In the six months to end December 2013 Pepkor – which is still aligned to founder and Cape tycoon Christo Wiese - reported that low cost fashion retailer Pep opened 51 new stores to bring its store numbers countrywide to 1528.
The slightly more upmarket Ackermans opened another five stores in the interim period to bring its store numbers to 534.
While Pepkor is enjoying rapid growth in markets outside SA (as far a field as Eastern Europe,) Pep very much remains the growth engine for the company with sales up 14% to R6,9bn. Ackermans remained fairly sprightly too with sales up 11% to R2,9bn.
This growth helped underpin a magnificent 46% jump in Pepkor’s profit after tax to over R1bn in the interim trading period.
Pepkor directors cited favourable pricing points and a defensive cash sale offering with wide access to low income mass market as the main factors in Pepkor’s continued success.
Pepkor’s footprint is now of astounding breadth. Total retail space was up 12% to almost 1,6m2, and total retail outlets – including smaller formats like Shoe City, John Craig, Dunns, JayJays, Flash and Power Sales - was up 5% to 3,311 stores.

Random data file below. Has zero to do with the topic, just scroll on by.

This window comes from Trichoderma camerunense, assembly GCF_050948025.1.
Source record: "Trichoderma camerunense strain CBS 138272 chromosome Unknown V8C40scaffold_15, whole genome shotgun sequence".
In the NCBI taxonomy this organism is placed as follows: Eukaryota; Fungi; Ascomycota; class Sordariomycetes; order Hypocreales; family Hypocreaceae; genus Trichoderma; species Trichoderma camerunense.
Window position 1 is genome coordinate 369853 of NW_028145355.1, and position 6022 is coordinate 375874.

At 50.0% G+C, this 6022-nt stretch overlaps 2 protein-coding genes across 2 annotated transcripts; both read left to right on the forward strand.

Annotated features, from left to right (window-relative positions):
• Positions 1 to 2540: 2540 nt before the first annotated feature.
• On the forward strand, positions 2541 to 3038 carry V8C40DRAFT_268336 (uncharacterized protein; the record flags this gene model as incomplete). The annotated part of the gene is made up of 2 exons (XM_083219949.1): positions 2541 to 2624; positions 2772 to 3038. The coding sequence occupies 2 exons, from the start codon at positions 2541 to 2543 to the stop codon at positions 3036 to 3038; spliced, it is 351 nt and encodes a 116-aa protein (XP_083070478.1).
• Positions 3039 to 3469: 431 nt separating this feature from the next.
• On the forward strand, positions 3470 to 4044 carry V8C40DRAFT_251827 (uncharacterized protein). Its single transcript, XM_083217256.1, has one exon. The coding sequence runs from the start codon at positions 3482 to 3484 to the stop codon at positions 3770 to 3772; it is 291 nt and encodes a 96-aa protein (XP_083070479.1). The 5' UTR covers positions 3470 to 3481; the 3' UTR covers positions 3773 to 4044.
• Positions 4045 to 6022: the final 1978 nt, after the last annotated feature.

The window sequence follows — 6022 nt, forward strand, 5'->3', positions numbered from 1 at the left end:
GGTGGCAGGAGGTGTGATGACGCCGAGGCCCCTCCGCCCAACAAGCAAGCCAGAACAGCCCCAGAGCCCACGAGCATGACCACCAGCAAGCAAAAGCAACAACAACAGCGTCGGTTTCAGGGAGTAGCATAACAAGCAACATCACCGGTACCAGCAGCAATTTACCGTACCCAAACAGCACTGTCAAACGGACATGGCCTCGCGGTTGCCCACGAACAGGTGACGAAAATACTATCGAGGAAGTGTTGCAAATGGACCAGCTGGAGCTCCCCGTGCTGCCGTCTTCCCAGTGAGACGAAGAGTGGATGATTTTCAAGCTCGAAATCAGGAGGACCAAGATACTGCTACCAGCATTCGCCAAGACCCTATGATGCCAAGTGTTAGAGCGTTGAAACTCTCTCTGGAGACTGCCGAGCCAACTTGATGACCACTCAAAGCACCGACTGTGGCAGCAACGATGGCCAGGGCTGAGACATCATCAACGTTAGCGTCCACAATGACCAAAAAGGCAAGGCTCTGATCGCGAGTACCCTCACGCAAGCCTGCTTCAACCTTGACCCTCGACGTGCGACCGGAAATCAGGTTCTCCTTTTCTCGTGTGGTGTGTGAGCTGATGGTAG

In stark contrast to Pepkor’s fortunes, Salt-River-based fashion retailer Rex Trueform – which owns the Queenspark chain - looks set for a dismal year of trading.
A recent trading update confirmed that Rextru would see a continued reduction in both sales and profitability in the second half of the 2013 financial year to end June.
Shareholders were advised that earnings for the trading period would be 160% lower than the 2012 financial year.
While other Cape-based fashion retailers like Foschini and Truworths have endured tougher trading conditions, their respective results were nowhere near as bad as those suggested by Rextru.
Rextru, over the years, has been prone to the odd lapse in performance - but has always recovered its operational composure. Although the lagging proft performance is bound to prompt questions of whether it’s not time for one of the bigger fashion retailers to make an offer to acquire the company.
Empowerment group Brimstone (also featured in this edition) is the biggest shareholder in Rextru, and is well regarded as a value adding equity partner. But Brimstone does not have any board influence at Rextru since the Shub family controls the company through a low voting N-share arrangement and a pyramid holding company.
By Jenni McCann